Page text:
Are You Solving the Right Problem?
Recently I ran across an interesting question while reading the book "What's Your Problem?" by Thomas Wedell-Wedellsborg.
One area that I am constantly developing is in asking deeper questions and approaching problems from a different angle. This morning, these two areas crashed together into some questions that I want you to think about:
How much do we waste- time, money, energy- by solving the wrong problems?
What if we could get better at solving the right problems?
Often times we are hit with a problem and our instinct is to find the solution. Sometimes this is the right approach, but what if the problem we are solving isn’t the actual problem? Or what if there’s a simpler (and cheaper) problem to solve?
A great example of this is the slow elevator problem. An office building had tenants complaining that the elevator was too slow, and were threatening to break their lease because of it.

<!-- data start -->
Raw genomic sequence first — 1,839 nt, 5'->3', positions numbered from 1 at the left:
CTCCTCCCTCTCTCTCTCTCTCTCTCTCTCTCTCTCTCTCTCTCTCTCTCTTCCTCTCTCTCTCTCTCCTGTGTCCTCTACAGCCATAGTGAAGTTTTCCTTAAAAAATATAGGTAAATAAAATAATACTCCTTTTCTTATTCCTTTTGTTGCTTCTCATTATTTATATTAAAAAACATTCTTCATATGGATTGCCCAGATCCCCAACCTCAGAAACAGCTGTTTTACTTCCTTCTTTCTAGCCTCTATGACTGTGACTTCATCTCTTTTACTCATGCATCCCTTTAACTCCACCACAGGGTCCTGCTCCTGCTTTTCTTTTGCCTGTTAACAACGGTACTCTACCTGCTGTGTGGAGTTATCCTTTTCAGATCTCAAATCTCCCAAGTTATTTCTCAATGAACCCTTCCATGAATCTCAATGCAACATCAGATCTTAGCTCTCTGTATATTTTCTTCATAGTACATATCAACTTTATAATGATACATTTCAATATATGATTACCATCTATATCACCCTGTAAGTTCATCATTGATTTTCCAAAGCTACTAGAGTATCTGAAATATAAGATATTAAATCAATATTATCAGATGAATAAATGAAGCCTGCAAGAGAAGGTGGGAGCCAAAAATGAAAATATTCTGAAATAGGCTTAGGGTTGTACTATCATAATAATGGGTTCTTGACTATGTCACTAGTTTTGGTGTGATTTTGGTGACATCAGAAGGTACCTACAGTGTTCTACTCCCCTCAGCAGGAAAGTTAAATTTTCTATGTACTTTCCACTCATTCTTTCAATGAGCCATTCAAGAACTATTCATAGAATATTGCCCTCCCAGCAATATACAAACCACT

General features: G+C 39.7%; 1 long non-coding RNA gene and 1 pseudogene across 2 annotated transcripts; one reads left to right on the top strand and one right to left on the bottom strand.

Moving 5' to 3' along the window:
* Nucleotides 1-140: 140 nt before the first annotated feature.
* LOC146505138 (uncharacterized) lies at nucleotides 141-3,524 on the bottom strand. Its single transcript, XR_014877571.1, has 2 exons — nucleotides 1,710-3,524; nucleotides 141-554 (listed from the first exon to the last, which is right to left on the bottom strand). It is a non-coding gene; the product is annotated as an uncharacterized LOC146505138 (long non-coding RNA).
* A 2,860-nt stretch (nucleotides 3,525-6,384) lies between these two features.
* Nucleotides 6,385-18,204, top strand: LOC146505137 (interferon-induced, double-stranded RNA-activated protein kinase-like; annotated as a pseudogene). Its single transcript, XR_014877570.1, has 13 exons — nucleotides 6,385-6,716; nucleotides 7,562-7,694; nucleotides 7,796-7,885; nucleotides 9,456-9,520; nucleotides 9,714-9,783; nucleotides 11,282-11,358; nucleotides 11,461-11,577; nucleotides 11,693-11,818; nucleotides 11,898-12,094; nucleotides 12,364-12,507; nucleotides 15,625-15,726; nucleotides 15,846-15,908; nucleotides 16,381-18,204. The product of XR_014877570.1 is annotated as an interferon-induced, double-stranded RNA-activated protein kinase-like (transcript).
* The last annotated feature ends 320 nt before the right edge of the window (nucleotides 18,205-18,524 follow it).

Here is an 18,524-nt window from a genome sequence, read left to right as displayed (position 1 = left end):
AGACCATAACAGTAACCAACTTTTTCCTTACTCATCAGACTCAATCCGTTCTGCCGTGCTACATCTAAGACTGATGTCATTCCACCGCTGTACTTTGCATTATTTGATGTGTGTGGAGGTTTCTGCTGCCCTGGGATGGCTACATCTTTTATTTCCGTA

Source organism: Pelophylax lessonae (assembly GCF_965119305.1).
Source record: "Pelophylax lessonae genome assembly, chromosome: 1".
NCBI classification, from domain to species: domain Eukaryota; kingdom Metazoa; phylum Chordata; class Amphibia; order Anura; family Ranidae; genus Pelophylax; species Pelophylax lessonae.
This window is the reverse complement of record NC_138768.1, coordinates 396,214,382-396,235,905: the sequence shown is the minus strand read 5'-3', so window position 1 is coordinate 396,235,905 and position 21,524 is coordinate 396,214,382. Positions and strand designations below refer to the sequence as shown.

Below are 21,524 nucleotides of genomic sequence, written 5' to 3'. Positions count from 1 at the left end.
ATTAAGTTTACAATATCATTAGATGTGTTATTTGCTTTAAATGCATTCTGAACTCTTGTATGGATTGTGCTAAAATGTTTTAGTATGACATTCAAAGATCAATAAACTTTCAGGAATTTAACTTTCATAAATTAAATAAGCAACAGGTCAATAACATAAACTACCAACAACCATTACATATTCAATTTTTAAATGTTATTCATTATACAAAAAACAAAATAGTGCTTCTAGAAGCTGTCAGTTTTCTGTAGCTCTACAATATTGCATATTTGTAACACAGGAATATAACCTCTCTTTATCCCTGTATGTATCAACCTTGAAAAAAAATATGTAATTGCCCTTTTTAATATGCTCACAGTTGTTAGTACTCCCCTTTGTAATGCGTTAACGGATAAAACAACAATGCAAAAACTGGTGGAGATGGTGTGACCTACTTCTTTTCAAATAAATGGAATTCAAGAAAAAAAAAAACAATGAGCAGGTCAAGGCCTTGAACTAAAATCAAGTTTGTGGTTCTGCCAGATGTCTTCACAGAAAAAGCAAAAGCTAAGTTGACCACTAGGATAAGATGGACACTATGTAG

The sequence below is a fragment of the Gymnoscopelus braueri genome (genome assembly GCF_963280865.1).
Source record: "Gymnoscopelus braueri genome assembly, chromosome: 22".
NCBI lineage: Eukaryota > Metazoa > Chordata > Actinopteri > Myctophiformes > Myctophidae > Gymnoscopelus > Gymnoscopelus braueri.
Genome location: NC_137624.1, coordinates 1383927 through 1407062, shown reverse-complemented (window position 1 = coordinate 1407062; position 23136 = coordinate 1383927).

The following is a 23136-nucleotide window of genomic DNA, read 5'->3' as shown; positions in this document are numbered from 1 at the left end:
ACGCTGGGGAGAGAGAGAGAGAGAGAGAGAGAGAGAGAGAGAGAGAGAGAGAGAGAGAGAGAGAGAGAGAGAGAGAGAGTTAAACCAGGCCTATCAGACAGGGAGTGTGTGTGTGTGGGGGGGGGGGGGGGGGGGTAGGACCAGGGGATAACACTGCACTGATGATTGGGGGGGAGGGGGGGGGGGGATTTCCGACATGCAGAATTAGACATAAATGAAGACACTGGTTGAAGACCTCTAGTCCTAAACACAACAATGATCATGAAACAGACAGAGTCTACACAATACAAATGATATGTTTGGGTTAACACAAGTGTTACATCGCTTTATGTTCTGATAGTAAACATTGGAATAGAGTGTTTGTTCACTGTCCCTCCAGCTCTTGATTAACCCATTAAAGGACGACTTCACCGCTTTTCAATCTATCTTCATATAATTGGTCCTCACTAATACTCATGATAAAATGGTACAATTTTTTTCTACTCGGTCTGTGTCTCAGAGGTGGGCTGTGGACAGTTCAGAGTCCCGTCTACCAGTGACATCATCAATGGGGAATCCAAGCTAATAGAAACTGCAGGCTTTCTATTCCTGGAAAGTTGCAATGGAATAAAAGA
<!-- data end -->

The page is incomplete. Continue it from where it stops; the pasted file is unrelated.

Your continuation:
Some solutions were to replace the lift or install a stronger motor. If the problem was “the elevators are too slow,” then the obvious solutions were to “make the elevators faster.” But what if we reframed the problem? What’s the root of people complaining about the slow elevators? In the example given, the solution they came to is to put up mirrors next to the elevators. This solution had great results and complaints were reduced. Why? Because people tend to lose track of time when they are looking at themselves. They reframed the problem and came to a faster and more cost-effective solution. Instead of “the elevators are too slow,” they got to the root of the problem- “the wait is annoying.” When I work with my clients, we uncover so much more than what they think. It's not just implementing Profit First, or helping with their money. I’m there to ask questions and help them reframe problems to find the best possible solutions. As a business owner, it's incredibly important to surround yourself with people that can reframe problems. I'd love to help. Click here to book a free strategy session.